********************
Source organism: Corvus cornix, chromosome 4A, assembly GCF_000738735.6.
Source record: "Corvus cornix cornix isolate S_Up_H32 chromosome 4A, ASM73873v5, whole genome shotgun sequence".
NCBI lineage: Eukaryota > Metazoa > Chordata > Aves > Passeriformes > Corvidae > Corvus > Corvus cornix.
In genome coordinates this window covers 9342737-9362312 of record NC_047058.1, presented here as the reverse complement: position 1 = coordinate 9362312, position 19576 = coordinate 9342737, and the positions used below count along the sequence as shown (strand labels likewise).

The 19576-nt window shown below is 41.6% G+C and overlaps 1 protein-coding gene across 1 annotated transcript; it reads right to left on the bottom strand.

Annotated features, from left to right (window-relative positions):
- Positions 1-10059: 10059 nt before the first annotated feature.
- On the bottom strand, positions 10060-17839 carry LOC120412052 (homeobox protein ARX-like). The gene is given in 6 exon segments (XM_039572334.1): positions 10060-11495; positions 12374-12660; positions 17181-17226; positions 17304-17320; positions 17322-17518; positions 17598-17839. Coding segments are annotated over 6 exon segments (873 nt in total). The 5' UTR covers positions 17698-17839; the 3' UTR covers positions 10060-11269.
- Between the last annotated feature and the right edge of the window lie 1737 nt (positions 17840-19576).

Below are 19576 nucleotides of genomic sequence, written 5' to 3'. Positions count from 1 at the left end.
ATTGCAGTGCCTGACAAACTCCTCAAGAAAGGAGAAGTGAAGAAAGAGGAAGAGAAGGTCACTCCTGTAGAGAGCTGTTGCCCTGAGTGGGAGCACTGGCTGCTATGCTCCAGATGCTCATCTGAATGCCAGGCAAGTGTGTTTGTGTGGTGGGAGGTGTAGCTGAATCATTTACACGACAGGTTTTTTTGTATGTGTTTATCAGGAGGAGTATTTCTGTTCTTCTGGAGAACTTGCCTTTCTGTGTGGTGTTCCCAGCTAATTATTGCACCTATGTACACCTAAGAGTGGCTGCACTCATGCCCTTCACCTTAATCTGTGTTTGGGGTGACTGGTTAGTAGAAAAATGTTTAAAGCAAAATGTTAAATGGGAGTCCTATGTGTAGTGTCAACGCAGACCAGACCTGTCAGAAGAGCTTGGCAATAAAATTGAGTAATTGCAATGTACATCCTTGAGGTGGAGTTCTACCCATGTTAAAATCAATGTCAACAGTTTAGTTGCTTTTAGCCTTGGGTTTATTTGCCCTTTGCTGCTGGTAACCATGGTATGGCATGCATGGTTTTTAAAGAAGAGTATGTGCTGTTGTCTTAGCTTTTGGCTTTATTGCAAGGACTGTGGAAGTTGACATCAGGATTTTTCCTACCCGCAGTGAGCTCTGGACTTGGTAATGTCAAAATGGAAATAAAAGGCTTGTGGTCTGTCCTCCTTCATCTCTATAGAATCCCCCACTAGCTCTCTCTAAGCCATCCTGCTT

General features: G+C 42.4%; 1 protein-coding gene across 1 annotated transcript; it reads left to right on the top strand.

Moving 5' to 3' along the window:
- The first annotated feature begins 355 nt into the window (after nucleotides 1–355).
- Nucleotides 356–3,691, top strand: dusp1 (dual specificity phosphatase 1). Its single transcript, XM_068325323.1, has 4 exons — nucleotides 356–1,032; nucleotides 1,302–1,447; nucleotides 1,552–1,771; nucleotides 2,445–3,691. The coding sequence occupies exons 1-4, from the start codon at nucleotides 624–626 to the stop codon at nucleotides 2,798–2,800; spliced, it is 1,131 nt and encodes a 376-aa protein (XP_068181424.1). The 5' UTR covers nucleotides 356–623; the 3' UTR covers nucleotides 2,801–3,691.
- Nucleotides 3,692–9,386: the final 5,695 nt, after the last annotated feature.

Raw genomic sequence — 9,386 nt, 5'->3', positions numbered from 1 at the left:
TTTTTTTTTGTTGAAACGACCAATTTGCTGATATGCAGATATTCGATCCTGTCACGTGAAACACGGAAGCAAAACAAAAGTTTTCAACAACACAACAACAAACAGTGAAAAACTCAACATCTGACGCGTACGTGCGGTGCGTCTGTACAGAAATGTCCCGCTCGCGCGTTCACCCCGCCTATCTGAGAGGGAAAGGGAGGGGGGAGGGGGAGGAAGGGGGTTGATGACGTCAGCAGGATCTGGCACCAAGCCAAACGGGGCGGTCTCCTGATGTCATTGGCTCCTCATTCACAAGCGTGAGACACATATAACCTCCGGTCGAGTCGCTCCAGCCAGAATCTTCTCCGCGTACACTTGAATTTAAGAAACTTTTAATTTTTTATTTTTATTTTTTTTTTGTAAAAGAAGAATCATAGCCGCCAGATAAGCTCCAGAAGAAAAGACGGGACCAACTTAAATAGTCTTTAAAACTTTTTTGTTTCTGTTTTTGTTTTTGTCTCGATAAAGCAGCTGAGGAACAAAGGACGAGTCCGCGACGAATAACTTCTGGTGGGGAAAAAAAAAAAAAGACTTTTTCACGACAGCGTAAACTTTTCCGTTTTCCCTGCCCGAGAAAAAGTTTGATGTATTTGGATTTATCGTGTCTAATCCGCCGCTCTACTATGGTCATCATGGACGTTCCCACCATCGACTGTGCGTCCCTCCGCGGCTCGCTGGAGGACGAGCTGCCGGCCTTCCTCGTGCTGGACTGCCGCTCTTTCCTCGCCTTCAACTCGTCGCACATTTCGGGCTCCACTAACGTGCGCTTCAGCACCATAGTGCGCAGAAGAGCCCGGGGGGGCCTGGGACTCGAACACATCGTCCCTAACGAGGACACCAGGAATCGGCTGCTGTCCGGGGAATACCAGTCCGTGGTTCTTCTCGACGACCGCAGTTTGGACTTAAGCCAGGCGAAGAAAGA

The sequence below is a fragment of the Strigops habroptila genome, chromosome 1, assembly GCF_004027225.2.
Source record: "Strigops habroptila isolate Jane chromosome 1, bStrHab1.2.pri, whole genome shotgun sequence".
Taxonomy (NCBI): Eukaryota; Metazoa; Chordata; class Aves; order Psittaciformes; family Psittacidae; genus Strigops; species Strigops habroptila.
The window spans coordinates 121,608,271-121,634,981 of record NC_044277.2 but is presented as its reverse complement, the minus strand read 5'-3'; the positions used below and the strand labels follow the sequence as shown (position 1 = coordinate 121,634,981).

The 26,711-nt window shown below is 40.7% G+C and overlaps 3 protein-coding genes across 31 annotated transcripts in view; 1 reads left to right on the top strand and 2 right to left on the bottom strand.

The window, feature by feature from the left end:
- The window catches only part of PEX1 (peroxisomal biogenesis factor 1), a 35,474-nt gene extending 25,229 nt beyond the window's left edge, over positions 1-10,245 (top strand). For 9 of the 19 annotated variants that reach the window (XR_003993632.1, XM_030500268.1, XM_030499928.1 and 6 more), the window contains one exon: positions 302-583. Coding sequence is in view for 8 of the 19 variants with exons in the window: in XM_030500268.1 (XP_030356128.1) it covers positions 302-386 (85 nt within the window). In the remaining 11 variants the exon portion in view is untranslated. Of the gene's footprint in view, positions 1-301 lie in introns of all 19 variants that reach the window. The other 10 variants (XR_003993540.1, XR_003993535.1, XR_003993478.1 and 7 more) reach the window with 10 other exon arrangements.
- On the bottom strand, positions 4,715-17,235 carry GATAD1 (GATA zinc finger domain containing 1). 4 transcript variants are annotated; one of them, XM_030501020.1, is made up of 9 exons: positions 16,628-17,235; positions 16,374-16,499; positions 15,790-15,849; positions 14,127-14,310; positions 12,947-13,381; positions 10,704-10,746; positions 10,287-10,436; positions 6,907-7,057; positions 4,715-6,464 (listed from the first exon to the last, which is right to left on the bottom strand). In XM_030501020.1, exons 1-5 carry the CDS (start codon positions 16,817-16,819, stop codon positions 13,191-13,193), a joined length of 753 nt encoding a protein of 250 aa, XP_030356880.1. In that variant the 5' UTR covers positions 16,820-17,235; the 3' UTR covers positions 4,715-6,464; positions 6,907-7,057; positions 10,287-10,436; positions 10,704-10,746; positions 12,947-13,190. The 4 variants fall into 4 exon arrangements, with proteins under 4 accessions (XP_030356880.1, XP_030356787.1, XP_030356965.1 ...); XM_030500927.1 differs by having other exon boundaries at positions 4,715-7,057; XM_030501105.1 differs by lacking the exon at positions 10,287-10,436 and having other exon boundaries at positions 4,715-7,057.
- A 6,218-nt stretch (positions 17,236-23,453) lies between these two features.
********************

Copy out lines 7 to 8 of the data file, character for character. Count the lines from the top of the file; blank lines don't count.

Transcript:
- Positions 1-10059: 10059 nt before the first annotated feature.
- On the bottom strand, positions 10060-17839 carry LOC120412052 (homeobox protein ARX-like). The gene is given in 6 exon segments (XM_039572334.1): positions 10060-11495; positions 12374-12660; positions 17181-17226; positions 17304-17320; positions 17322-17518; positions 17598-17839. Coding segments are annotated over 6 exon segments (873 nt in total). The 5' UTR covers positions 17698-17839; the 3' UTR covers positions 10060-11269.